Ron Brandolini Award for Excellence at a 2-Year Institution
Sam Schuman Award for Excellence at a 4-Year Institution
These two faculty awards were created to recognize excellence in teaching at both two-year and four-year institutions. Nominate an outstanding director or faculty member today! Winners will receive $500 to their honors program and recognition at the NCHC's Annual Conference. Deadline: June 15, 2018
Calls For Publications
UReCA is now accepting Student Submissions and Editor Applications for 2018!
The Journal of Undergraduate Research and Creative Activity, UReCA, is nationally recognized and sponsored by the NCHC. The only student-led and peer-reviewed journal for undergraduates, UReCA showcases competitive multi-disciplinary works produced by honors students from across the U.S.
DIRECTORS: Download This Flyer and share with your students - print and post on your bulletin boards as well!
- - - -
Call for Papers: JNCHC
The next issue of JNCHC (deadline: March 1, 2018) invites research essays on any topic of interest to the honors community.
The issue will also include a Forum focused on the theme "Honors and Social Justice." We invite essays of roughly 1000-2000 words that consider this theme in a practical and/or theoretical context.
The lead essay for the Forum, available here, is by Naomi Yavneh Klos of Loyola University New Orleans. In her essay, "Thinking Critically, Acting Justly," Yavneh Klos asks readers to consider two questions: "first, how to engage our highest-ability and most motivated students in questions of justice; and second, how honors can be a place of access, equity, and excellence in higher education." She describes the ways her program has wedded traditional and experiential educational goals with justice education to fulfill the Jesuit honors mission to "embrace diversity; foster reflection and discernment; promote social justice and preferential care for the poor and the vulnerable; and bring 'intellectual talents into service of the world's great needs.'" Rejecting the notion that a student's qualification for honors can easily be identified by test scores and high school GPA, she suggests ways that admissions policies and curriculum decisions can achieve equitable and inclusive excellence for the public good.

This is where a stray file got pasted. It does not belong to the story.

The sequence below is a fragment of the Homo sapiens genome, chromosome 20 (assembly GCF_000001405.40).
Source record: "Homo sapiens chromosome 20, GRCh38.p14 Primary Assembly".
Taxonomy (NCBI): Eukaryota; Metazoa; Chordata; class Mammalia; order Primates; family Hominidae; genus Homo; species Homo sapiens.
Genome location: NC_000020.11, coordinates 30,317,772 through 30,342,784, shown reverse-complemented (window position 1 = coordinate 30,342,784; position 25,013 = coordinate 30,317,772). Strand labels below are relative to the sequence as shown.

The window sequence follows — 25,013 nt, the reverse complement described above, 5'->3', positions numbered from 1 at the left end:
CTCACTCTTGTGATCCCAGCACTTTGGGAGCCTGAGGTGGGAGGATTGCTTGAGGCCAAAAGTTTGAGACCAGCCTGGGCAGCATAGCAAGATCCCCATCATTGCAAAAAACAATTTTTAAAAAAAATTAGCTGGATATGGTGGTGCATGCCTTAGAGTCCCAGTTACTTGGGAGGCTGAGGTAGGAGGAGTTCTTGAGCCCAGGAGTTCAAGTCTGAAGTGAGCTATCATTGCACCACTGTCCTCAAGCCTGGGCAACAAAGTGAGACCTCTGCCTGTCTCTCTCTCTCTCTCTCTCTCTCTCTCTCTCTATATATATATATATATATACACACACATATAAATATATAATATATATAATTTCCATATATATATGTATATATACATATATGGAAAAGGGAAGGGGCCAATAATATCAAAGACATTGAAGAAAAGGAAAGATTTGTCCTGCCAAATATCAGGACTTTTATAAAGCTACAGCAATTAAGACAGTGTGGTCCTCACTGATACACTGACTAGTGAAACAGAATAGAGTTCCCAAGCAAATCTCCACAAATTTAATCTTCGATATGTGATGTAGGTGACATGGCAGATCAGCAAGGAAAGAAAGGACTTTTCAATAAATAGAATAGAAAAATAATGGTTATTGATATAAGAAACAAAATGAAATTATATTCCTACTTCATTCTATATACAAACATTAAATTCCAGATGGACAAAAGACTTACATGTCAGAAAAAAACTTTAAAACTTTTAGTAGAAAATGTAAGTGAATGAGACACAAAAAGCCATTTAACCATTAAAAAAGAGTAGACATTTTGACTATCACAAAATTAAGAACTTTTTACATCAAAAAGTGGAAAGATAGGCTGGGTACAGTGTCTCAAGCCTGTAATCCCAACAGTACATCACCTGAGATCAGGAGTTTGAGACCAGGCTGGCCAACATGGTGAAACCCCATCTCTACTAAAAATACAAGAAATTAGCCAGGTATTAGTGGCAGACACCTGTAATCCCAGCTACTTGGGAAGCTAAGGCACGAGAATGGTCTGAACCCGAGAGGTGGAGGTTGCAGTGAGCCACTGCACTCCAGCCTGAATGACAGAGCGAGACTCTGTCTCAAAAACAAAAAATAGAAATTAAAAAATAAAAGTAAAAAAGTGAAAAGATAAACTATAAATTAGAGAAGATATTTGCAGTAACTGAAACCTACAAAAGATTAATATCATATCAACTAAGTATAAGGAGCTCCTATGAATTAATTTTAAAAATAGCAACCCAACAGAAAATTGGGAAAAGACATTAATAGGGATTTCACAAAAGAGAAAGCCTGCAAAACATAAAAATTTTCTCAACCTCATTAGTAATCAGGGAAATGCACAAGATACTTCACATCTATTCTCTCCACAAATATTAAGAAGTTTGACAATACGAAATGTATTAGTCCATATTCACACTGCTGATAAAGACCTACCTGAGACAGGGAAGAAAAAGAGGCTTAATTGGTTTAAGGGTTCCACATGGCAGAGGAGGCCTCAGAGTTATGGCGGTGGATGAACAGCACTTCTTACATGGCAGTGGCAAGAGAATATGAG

Contributions to the Forum may—but need not—respond to Yavneh Klos's essay. Prospective authors are also encouraged to consider the issues raised by the NCHC monograph Occupy Honors Education, which is forthcoming in early November 2017.
Questions that Forum contributors might consider include: What kinds of honors admissions policies best serve the cause of inclusive excellence? Is the notion of "inclusive excellence" an oxymoron? Can virtue and social justice really be taught at all? How might honors faculty and administrators address the notion that they should teach practical skills and "book learning," leaving matters of morality and justice to parents and religious groups? Is social justice a partisan issue, part of a left-wing agenda? While diversity in an honors humanities curriculum is common practice, how might the sciences or engineering or computer science achieve a goal of inclusivity?
Forum essays should focus on ideas, concepts, and/or opinions related to "Honors and Social Justice."
Information about JNCHC, including the editorial policy and submission guidelines, is available here on the NCHC website.
Please send all submissions to Ada Long at firstname.lastname@example.org.
NCHC journals and monographs are included in the following electronic databases: ERIC, EBSCO, Gale Cengage, and UNL Digital Commons. Both journals are listed in Cabell International's Directory of Publishing Opportunities.